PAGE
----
MAGENTO: Excellent Free Open Source Online Catalog

05 OCT 2010

Startups Best Ecommerce Solution Maybe Magento

Startups Best Ecommerce Solution Maybe Magento

If your business sells just half a dozen or a dozen electronic products through your website, you may find that using WordPress, with a PayPal plugin, does a more than adequate job of fulfilling orders. If you sell just a dozen or so physical products, then you might find Etsy or Amazon Fulfillment work perfectly for you.

But if you have dozens, hundreds or thousands of products that need to be ordered, shipped, tracked, refunded and kept in inventory, then you need to invest in a solution that will automate all of this. Doing so will allow you to invest your time, effort and money into closing sales rather than mucking about with a cobbled together catalogue that does far less than you actually need it to.

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Magento is a free, open source, and customisable product catalogue that will:

  • List products with short and long descriptions
  • Track inventory based on sales, issuing out of stock warnings, etc
  • Handle coupon codes and company accounts as well as individual orders
  • Allow the upload of product information, including descriptions & prices via XML and CSV
  • Let customers pick shipping solutions
  • Accept payment via PayPal or credit cards
  • Give you access to hundreds of pre-built, custom themes that you can use to change the appearance of the site

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You can install Magento on any web server, and there are hundreds of companies worldwide that specialise in hosting Magento sites. Magento is compatible with both WordPress and Joomla, so you can have a blog that points to your catalogue if you want.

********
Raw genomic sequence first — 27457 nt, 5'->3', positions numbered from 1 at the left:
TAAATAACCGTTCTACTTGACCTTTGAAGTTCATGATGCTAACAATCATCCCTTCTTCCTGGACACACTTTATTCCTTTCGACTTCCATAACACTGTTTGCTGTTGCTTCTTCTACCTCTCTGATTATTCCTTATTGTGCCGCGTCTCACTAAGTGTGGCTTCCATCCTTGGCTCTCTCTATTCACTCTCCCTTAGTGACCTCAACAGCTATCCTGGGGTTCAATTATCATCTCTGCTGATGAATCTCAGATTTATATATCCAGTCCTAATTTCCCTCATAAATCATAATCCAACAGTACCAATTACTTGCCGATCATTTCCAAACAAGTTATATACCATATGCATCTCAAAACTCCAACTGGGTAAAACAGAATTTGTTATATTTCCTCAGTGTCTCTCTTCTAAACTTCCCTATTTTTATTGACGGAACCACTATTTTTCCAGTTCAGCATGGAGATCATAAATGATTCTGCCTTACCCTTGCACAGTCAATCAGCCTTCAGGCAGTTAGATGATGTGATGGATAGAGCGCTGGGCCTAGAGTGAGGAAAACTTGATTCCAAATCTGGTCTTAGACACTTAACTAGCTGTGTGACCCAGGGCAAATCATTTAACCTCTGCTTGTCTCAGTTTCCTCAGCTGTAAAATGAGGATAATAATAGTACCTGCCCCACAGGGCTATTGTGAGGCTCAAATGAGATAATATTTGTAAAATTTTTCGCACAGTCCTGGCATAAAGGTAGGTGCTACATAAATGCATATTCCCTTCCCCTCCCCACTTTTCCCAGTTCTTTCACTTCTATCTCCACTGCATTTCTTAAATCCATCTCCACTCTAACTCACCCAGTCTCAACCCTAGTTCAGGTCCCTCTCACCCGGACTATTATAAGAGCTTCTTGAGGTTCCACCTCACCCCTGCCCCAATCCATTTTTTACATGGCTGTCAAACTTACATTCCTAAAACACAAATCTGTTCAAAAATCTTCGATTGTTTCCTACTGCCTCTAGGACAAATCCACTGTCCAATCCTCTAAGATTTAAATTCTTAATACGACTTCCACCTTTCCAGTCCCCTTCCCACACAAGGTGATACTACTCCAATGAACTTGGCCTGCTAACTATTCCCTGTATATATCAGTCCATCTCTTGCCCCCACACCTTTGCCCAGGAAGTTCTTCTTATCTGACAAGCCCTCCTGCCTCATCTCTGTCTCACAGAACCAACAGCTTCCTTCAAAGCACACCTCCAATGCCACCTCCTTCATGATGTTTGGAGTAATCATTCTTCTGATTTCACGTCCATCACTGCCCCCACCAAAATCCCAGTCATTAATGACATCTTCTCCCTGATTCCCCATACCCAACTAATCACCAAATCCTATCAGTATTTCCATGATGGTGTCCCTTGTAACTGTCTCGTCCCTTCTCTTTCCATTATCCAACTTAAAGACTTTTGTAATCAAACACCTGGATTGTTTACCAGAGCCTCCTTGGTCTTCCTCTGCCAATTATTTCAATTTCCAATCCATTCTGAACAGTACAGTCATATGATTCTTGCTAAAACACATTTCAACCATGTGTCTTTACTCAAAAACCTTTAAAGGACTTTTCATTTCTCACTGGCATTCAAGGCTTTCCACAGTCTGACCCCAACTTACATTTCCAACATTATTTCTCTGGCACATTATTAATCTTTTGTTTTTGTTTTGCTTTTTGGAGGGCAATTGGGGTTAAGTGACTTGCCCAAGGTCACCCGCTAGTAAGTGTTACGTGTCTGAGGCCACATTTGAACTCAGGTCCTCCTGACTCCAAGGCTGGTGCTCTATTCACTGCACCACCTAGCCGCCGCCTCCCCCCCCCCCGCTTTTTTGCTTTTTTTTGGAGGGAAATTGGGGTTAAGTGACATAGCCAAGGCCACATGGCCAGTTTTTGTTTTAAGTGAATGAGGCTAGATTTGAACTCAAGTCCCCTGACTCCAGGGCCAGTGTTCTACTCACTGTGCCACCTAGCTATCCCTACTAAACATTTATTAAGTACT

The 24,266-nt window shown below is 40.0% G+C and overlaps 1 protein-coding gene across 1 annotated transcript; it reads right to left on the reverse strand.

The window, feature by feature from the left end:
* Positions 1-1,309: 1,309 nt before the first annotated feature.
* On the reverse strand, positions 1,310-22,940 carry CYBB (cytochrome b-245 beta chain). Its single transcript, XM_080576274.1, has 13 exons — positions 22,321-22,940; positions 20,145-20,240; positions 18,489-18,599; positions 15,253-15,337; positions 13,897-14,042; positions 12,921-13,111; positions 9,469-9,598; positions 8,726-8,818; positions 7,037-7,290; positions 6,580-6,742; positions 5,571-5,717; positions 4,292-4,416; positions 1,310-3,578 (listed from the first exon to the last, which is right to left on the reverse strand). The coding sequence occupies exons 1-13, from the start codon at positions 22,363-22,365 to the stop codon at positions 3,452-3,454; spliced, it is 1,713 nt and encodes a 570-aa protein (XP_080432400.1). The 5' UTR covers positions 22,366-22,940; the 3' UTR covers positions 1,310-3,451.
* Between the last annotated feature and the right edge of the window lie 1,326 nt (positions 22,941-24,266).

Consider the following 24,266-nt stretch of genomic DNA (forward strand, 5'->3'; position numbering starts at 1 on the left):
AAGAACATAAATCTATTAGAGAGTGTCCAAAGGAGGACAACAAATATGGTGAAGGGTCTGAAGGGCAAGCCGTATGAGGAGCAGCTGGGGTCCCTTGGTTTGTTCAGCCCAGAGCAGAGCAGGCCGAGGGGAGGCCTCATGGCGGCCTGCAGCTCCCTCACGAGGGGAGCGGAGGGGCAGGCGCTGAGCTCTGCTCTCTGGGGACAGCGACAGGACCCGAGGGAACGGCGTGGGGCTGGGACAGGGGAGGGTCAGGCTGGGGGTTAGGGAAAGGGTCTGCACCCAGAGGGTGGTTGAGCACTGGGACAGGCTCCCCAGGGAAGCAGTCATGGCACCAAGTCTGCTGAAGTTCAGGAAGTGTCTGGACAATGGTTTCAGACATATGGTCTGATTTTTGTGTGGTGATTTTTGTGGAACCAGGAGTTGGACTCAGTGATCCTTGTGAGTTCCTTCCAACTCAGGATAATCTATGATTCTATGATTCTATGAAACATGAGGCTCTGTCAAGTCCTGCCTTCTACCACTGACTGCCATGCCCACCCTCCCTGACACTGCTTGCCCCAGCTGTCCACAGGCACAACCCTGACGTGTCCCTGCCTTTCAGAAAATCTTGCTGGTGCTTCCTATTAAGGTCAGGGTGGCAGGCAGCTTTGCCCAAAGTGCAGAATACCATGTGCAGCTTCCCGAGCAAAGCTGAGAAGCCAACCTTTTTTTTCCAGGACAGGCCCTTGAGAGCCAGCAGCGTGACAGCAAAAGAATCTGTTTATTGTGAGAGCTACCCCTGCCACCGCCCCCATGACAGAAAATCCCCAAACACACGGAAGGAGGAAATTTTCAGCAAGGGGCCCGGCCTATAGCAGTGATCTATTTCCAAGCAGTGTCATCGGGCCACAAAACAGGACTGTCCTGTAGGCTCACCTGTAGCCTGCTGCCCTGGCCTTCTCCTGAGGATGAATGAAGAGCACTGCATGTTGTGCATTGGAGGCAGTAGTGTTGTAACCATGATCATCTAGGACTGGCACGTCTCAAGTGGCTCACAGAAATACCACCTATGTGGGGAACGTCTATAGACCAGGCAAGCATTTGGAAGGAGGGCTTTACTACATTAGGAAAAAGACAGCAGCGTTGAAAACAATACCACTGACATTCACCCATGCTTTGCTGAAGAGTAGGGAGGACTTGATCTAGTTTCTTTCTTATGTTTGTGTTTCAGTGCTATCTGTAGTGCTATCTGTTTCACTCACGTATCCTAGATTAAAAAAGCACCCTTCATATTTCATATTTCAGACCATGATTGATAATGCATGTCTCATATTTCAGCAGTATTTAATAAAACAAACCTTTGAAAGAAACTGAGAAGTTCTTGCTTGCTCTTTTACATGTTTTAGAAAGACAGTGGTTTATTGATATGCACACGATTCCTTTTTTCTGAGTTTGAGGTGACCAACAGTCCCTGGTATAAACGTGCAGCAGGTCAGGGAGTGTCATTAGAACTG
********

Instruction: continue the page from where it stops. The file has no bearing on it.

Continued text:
If you want Magento customised, just post a bid on Elance describing what you want done. There are lots of Magento programmers who can help you create the tools/user interface you need to do even the most complex tasks.

  1. I am very familiar with Magento and what sort of set-up is needed to run it. There is also a need to understand the difference between the free version and the step-up the the paid enterprise version with a substantial annual cost.

    But my thought is, who is magenta excellent for? What about the SAAS solutions like bigcommerce where it’s fully hosted and users can set-up themselves in an hour and not worry about hosting or updates for a very small monthly fee.

    Thinking about your readers, I think you need a fully objective view, a need to explain the differences between ecommerce systems, ongoing costs and where you may need help from an expert (for example when your free open source version stops working – who will fix it and at what cost?)

    This article simply promotes magento which may not be the best choice for many start-up small businesses.

    • Nancy Fulton Mazur

      I’ve used yahoo store, amazon store, paypal shopping carts and Magento among other solutions . . .

      I think it is a great open source solution, easy to customize with lots of commercial support. I do agree that some turnkey solutions do offer real advantages for users who need less flexibility and want to get online faster.

      Most ecommerce solutions make it pretty easy to “try before you buy” and I like to think most entrepreneurs know they should take advantage of those offers.

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